IFRS - The Accountant's Guide

IFRS - The Accountant's Guide

It was Charles Scott that said, "Creativity is good, but not in accounting". The reason for this is not far-fetched. If every company was left to prepare its financials as it deems fit, companies will become creative at it, meaning they can decide to overstate or understate profit at will.

The essence of IFRS as a means of harmonizing the preparation and presentation of financial statements across the world is evident in this illustration: 

Towers Plc is a parent company which operates in Country A. Its subsidiary company is located in Country B. Both countries have different local standards used in preparing financial statements. At the end of the year, Towers Plc will consolidate (combine) its accounts with that of its subsidiary operating in Country B. This becomes a challenge as each element on both financial statements may have been prepared using different measures. How then do we add x plus y to make 2x?

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Let's look at IFRS under these five sub-headings:

IFRS simply stands for International Financial Reporting Standards. These are standards that seem in a literal sense as accounting laws (though we prefer to use the word "principles"). Each Standard addresses one or more issues with respect to preparing and presenting financial statements. See list of IFRS Standards and Interpretations currently available on the IFRS Foundation website.

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In 1966, a group of independent accounting standard-setting bodies (ICAEW, CICA and AICPA) came together to form a single body that will be in charge of setting international standards that will guide preparers of financial statements all over the world. This group known as IASC issued various Standards and Interpretations to the Standards called IAS and SIC respectively. The group later transited to become IASB on April 2001 and issued Standards and Interpretations to the Standards called IFRS and IFRIC respectively. The standards and interpretations issued under both the IASC and the IASB are all under the umbrella name IFRS.

As Aanu Adeyeye succinctly puts it, "IFRS is not a static book of law...IFRS is subject to further amendment and even interpretation of areas that require clarity...An IFRS can be amended, scrapped or replaced by another IFRS". Some of the Standards previously issued have been either amended, scrapped or replaced. As a result, Accountants are expected to regularly keep themselves up-to-date with the changes in the field.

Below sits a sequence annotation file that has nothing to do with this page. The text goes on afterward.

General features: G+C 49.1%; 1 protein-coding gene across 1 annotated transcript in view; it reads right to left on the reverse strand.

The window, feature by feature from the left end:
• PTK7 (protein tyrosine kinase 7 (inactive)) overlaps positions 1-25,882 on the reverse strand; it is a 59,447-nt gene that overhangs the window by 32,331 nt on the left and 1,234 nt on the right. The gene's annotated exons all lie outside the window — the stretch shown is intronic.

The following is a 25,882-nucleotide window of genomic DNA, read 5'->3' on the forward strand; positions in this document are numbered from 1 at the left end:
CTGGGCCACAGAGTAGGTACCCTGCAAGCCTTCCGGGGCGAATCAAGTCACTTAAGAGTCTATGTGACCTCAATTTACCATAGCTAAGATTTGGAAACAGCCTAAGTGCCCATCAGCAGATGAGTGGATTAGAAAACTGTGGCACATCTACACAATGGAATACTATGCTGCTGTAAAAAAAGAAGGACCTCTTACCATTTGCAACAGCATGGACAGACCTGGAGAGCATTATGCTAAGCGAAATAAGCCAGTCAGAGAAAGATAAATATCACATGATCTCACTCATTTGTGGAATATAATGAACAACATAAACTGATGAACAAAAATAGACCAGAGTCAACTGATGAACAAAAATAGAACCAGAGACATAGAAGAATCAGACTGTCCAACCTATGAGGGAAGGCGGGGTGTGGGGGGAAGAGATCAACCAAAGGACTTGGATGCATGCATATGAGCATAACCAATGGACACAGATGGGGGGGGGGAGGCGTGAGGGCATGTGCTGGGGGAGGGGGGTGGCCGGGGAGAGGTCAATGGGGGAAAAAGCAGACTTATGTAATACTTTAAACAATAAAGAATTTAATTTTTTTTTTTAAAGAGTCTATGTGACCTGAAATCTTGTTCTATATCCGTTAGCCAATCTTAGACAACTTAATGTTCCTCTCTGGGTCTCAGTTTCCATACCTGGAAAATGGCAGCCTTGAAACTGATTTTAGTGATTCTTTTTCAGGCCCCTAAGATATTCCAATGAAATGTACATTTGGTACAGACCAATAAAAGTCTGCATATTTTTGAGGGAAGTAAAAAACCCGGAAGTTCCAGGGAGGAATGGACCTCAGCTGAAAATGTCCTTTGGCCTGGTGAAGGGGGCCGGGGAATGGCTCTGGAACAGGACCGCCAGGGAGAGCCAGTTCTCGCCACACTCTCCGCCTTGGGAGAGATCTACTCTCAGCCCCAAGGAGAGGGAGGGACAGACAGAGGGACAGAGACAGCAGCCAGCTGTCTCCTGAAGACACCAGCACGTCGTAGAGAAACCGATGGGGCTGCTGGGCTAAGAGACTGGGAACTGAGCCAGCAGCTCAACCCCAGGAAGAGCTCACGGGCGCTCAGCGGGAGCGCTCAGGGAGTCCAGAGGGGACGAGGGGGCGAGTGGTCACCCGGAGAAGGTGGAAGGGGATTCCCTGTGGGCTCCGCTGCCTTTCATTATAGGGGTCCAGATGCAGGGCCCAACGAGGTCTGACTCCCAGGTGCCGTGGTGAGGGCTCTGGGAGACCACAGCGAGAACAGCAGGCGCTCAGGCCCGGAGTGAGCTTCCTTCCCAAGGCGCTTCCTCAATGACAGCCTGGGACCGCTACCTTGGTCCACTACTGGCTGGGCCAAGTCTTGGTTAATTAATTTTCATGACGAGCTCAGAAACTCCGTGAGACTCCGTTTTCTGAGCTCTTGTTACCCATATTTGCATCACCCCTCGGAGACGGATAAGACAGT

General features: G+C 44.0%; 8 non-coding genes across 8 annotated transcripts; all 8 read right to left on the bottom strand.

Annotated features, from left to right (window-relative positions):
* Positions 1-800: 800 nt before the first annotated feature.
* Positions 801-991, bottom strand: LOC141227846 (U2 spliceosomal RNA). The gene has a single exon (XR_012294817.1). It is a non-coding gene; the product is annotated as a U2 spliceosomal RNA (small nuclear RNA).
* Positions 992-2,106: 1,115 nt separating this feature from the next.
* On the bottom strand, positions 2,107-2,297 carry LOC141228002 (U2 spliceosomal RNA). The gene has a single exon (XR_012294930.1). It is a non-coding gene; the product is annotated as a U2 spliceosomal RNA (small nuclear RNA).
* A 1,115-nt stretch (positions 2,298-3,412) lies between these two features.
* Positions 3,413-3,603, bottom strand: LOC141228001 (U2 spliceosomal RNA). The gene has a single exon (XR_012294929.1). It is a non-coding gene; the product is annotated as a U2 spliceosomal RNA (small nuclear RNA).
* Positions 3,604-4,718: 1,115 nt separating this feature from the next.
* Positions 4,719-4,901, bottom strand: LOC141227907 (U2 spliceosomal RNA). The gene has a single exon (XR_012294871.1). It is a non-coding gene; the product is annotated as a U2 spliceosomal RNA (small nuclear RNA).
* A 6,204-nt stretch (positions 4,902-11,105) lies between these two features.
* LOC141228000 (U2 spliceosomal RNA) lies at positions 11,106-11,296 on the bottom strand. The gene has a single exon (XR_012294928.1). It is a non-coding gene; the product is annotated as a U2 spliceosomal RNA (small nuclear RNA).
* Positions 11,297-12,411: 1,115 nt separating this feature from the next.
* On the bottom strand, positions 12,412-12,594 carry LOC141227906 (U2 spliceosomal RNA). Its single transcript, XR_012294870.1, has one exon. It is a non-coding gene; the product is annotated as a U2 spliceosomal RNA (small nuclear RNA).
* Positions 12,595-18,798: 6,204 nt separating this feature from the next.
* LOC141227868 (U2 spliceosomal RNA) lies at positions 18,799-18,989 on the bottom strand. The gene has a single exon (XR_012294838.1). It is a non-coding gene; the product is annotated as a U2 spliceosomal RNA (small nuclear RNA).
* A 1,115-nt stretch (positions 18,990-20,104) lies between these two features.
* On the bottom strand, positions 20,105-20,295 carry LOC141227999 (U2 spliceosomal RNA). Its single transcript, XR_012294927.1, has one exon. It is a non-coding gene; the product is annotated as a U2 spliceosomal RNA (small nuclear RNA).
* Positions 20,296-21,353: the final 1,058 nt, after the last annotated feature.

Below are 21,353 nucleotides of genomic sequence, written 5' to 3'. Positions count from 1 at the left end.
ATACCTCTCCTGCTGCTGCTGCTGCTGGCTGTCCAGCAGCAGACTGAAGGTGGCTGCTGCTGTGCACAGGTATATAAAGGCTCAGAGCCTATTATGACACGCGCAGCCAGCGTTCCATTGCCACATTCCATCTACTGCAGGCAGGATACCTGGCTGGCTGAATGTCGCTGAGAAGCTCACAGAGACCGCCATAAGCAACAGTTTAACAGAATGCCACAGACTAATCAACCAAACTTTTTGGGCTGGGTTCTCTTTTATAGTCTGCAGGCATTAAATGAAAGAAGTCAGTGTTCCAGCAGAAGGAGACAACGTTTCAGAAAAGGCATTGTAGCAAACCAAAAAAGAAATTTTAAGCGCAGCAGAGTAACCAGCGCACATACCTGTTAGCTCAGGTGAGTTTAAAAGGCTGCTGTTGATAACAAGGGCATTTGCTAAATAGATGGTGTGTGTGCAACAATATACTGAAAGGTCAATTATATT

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As seen in the introduction above, one of the major reasons for IFRS is comparability. Users of financial statements will find it useful when companies' financial statements can be compared without being materially different from the way other companies in other countries prepare and present theirs. However, comparability should not be confused with uniformity. Accounting policies applicable to each entity even though in similar industry might differ, but the principles applied must be the same.

As you would have thought, the IASB never envisaged a perfect financial statement, rather, one that fairly presents the state of the entity in the best possible way. Hence, the saying that, “it is better to be roughly right than to be perfectly wrong.” This is the reason why amendments to, and replacements of IFRS are ways to ensure that Standards are kept in tune with the ever changing world of business.

See abbreviations below:
  1. ICAEW - Institute of Chartered Accountants in England and Wales
  2. CICA - Canadian Institute of Chartered Accountants
  3. AICPA - American Institute of Certified Public Accountants
  4. ASC - International Accounting Standards Committee
  5. IASB - International Accounting Standards Board
  6. IAS - International Accounting Standards
  7. SIC - Standing Interpretations Committee
  8. IFRIC - IFRS Interpretations Committee

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